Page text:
Looking back to the mid-February inflection point, market sentiment has since started to improve with regard to the growth outlook, with financial conditions subsequently easing also. Growth views continue to make progress, as manufacturing data in the US seem to have turned the corner. The February US ISM ticked higher, regional surveys have shown incremental improvement on top of that, and the more-forward-looking new orders to inventory ratio suggests that there may be more room to run.
At the same time, the easing in US financial conditions has extended, accelerating since the FOMC meeting. Over the last week, the degree of easing in US financial conditions has been quite large, ranking in the 95th percentile, historically, with nearly all sub-components contributing to that easing and moving by similarly large amounts. Although we had been concerned that an improving growth outlook would give way to restrictive rate views it seems as if accommodative policy is helping to fuel markets alongside a better growth outlook. Indeed, market focus on the impact of an easing in US financial conditions has picked up recently, with relative returns across global equity indices and across (trade-weighted) currencies driven by relative exposure to easier US financial conditions. More broadly, over the last week, as financial conditions have eased, yield declines have coincided with a pick-up in the S&P, indicative of an easing shock working through the system as opposed to a growth shock. This stands in contrast to Europe, where, despite a small decline in yields, growth views have stumbled and equity markets have not been as buoyant.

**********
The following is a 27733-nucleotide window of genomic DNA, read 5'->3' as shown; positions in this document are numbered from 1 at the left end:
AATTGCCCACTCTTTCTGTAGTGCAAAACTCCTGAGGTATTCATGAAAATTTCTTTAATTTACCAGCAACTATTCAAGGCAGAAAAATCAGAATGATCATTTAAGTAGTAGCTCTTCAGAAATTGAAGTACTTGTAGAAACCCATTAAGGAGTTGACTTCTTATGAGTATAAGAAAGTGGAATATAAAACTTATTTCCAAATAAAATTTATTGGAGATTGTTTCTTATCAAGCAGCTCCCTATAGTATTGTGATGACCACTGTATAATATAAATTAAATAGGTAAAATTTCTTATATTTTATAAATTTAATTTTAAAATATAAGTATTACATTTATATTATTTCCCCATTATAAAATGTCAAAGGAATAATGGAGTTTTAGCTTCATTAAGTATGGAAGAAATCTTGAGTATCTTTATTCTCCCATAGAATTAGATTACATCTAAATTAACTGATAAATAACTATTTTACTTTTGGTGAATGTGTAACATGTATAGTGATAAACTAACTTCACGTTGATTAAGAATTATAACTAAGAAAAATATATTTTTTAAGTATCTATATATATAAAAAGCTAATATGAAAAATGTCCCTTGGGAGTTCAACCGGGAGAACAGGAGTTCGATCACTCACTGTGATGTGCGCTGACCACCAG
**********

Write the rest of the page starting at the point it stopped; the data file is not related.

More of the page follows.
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Although there has certainly been a bit of relief in the wake of easing in Japan and Europe, a continued policy pause in the US, and a pick-up in the industrial data, there are several sources of uncertainty that may continue to linger and possibly even intensify. Reflecting the balance between the recent relaxation in risk and lingering concerns, front-month equity volatility – as measured by the VIX – has declined sharply and is now below 14 (a low for the year and in line with 2014 and 2015 average levels). Yet, the forward curve has steepened and is at the wide end of its recent range, with the August contract in the 20 range.
Specifically, we continue to expect three Fed hikes this year, which could be a market speed bump if the growth impulse fades. An April hike is not our baseline case but is certainly a possibility – a message reinforced by recent Fed speakers. European geopolitical risk continues to be a major focus as well on several fronts, as underscored by the attacks in Belgium yesterday.
Other event risks relate to the UK referendum on its EU membership slated for June 23, a week after the June FOMC meeting, and the refugee situation across Europe.
Finally, in the US, political risks could intensify as the primary process comes to a close, bringing more market focus to the uncertainty surrounding the outlook for US policy.